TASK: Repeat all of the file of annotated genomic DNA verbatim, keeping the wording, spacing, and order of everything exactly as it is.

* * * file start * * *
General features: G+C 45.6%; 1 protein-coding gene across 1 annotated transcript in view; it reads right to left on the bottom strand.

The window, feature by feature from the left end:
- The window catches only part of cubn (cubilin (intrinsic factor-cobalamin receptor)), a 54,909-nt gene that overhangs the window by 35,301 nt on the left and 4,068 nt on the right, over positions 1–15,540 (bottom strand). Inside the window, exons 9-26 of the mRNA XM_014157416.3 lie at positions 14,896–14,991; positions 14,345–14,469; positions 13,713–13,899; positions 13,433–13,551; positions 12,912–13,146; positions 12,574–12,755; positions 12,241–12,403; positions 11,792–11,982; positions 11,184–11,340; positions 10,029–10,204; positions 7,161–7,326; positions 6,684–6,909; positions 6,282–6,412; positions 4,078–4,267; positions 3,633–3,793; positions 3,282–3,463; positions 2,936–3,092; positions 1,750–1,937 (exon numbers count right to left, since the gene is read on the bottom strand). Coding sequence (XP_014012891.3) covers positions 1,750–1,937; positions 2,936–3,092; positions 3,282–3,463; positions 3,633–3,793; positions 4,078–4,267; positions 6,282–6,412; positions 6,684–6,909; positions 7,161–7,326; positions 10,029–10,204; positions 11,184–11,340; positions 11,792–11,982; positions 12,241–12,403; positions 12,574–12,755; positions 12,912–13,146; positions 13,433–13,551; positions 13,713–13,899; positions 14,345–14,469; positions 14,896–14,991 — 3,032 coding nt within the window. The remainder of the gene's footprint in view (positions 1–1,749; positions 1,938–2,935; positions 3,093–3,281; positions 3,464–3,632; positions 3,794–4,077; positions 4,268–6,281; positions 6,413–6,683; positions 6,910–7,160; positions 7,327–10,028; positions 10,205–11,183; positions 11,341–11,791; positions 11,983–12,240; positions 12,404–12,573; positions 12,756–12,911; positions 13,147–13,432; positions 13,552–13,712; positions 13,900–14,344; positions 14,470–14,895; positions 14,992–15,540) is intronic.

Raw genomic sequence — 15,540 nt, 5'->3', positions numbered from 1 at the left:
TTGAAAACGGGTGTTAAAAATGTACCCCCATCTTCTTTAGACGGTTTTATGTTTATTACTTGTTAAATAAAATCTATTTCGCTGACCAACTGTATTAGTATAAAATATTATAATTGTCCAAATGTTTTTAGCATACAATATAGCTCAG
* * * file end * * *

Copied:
General features: G+C 45.6%; 1 protein-coding gene across 1 annotated transcript in view; it reads right to left on the bottom strand.

The window, feature by feature from the left end:
- The window catches only part of cubn (cubilin (intrinsic factor-cobalamin receptor)), a 54,909-nt gene that overhangs the window by 35,301 nt on the left and 4,068 nt on the right, over positions 1–15,540 (bottom strand). Inside the window, exons 9-26 of the mRNA XM_014157416.3 lie at positions 14,896–14,991; positions 14,345–14,469; positions 13,713–13,899; positions 13,433–13,551; positions 12,912–13,146; positions 12,574–12,755; positions 12,241–12,403; positions 11,792–11,982; positions 11,184–11,340; positions 10,029–10,204; positions 7,161–7,326; positions 6,684–6,909; positions 6,282–6,412; positions 4,078–4,267; positions 3,633–3,793; positions 3,282–3,463; positions 2,936–3,092; positions 1,750–1,937 (exon numbers count right to left, since the gene is read on the bottom strand). Coding sequence (XP_014012891.3) covers positions 1,750–1,937; positions 2,936–3,092; positions 3,282–3,463; positions 3,633–3,793; positions 4,078–4,267; positions 6,282–6,412; positions 6,684–6,909; positions 7,161–7,326; positions 10,029–10,204; positions 11,184–11,340; positions 11,792–11,982; positions 12,241–12,403; positions 12,574–12,755; positions 12,912–13,146; positions 13,433–13,551; positions 13,713–13,899; positions 14,345–14,469; positions 14,896–14,991 — 3,032 coding nt within the window. The remainder of the gene's footprint in view (positions 1–1,749; positions 1,938–2,935; positions 3,093–3,281; positions 3,464–3,632; positions 3,794–4,077; positions 4,268–6,281; positions 6,413–6,683; positions 6,910–7,160; positions 7,327–10,028; positions 10,205–11,183; positions 11,341–11,791; positions 11,983–12,240; positions 12,404–12,573; positions 12,756–12,911; positions 13,147–13,432; positions 13,552–13,712; positions 13,900–14,344; positions 14,470–14,895; positions 14,992–15,540) is intronic.

Raw genomic sequence — 15,540 nt, 5'->3', positions numbered from 1 at the left:
TTGAAAACGGGTGTTAAAAATGTACCCCCATCTTCTTTAGACGGTTTTATGTTTATTACTTGTTAAATAAAATCTATTTCGCTGACCAACTGTATTAGTATAAAATATTATAATTGTCCAAATGTTTTTAGCATACAATATAGCTCAG